A 100-foot tower going up at the Egan Drive pullout in the Mendenhall Wetlands will be the most prominent link in a network to alert pilots of Juneau's wind shear.
"They need a tower to support the system," Allan Heese, Juneau's airport manager, said. Last year, a temporary tower was set up at the same parking area.
The low-level wind shear alert system has two towers previously erected in Juneau, said Joette Storm, Federal Aviation Administration spokeswoman in Anchorage. Both are on the other side of the airport. One is at Crazy Horse Drive, and the other is on Battleship Island near Smuggler's Cove.
"Wind shear has been an issue for incoming jets," Storm said.
Wind shear involves rapidly changing wind currents and is most dangerous when planes are taking off and landing.
A plane encountering a strong head wind followed by a downdraft and tail wind will have reduced airspeed and experience a loss of lift and elevation, according to FAA literature.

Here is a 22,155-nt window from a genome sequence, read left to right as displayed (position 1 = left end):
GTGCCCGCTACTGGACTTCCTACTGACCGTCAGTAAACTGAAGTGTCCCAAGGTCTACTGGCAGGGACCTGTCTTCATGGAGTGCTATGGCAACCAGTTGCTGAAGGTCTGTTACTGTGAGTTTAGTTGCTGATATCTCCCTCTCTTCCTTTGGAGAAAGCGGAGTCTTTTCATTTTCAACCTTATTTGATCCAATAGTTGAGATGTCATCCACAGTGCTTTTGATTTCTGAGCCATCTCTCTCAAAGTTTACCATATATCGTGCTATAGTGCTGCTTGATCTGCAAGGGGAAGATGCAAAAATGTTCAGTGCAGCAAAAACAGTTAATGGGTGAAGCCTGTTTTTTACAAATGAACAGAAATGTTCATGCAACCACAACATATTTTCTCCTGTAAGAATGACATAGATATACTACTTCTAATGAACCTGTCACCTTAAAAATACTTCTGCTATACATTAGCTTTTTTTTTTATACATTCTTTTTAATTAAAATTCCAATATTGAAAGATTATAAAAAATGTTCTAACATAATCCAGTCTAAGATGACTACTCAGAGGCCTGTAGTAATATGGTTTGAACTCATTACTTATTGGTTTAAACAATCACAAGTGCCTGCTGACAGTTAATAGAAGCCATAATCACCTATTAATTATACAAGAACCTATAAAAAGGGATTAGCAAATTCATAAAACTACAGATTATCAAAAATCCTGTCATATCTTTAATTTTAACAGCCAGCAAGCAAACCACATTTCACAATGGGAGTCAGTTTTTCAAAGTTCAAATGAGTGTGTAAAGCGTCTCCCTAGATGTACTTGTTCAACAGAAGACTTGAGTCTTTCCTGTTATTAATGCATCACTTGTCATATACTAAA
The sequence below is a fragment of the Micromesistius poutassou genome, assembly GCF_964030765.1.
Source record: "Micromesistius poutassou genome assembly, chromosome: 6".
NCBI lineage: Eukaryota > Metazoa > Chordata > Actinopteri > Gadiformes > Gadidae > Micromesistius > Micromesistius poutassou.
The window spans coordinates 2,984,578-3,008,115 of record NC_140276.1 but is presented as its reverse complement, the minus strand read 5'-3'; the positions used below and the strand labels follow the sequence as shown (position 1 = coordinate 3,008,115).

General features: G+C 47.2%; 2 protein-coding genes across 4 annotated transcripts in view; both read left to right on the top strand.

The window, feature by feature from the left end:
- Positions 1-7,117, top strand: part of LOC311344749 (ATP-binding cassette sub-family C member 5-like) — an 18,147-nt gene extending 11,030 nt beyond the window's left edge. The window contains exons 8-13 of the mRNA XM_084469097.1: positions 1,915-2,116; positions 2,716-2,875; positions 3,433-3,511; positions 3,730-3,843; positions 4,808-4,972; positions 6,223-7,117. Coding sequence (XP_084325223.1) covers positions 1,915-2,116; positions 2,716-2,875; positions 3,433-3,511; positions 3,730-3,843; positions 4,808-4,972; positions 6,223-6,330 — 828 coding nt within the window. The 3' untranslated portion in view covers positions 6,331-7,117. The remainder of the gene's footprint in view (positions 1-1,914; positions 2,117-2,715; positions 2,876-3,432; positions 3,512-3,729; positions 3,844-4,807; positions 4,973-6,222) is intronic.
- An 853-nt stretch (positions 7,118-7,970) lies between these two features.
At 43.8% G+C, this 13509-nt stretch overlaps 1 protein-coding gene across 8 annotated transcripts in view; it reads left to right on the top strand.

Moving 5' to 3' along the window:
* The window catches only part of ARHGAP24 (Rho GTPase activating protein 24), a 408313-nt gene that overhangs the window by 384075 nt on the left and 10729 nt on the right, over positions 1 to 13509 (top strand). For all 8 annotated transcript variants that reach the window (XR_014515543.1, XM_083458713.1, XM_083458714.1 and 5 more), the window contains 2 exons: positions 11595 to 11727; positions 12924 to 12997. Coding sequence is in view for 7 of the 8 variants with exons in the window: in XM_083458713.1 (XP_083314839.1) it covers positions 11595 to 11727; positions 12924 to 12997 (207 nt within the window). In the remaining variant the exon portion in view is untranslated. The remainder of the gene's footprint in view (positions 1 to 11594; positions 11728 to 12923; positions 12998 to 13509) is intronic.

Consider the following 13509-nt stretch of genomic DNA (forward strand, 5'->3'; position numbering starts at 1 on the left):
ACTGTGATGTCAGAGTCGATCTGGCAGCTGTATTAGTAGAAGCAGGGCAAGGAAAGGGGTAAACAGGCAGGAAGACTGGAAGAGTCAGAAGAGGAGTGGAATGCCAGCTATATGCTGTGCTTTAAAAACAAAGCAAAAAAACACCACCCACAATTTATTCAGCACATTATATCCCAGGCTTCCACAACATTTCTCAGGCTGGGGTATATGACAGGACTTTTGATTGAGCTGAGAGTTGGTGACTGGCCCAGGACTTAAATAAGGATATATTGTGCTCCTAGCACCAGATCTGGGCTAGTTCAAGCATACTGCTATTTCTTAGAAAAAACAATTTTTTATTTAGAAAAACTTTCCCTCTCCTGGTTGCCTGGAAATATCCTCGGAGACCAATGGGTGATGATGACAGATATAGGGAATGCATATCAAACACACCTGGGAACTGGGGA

The towers in the alert system hold instruments that measure wind speed and direction, sending information to the airport tower so pilots can be warned of dangerous conditions.
Without the alert system, people working in the airport tower would find out about wind shear conditions only after pilots told them about sudden changes they encountered.
During the trial of the system with the temporary towers in place last year, the FAA's air traffic manager at the airport, Steve Turner, said the terrain, with the mountains flanking the channel and an ice field, has an effect on the unique movement of air near Juneau International Airport.
"We know it causes a lot of disturbed air in this area," he said.
The Mendenhall Wetlands have hosted other equipment measuring wind shear. The FAA conducted tests from the fall of 2002 until February 2003. Two instrument-filled aircraft conducted numerous test flights and a mobile Doppler radio parked in the Mendenhall Wetlands took readings.
Tony Carroll can be reached at firstname.lastname@example.org.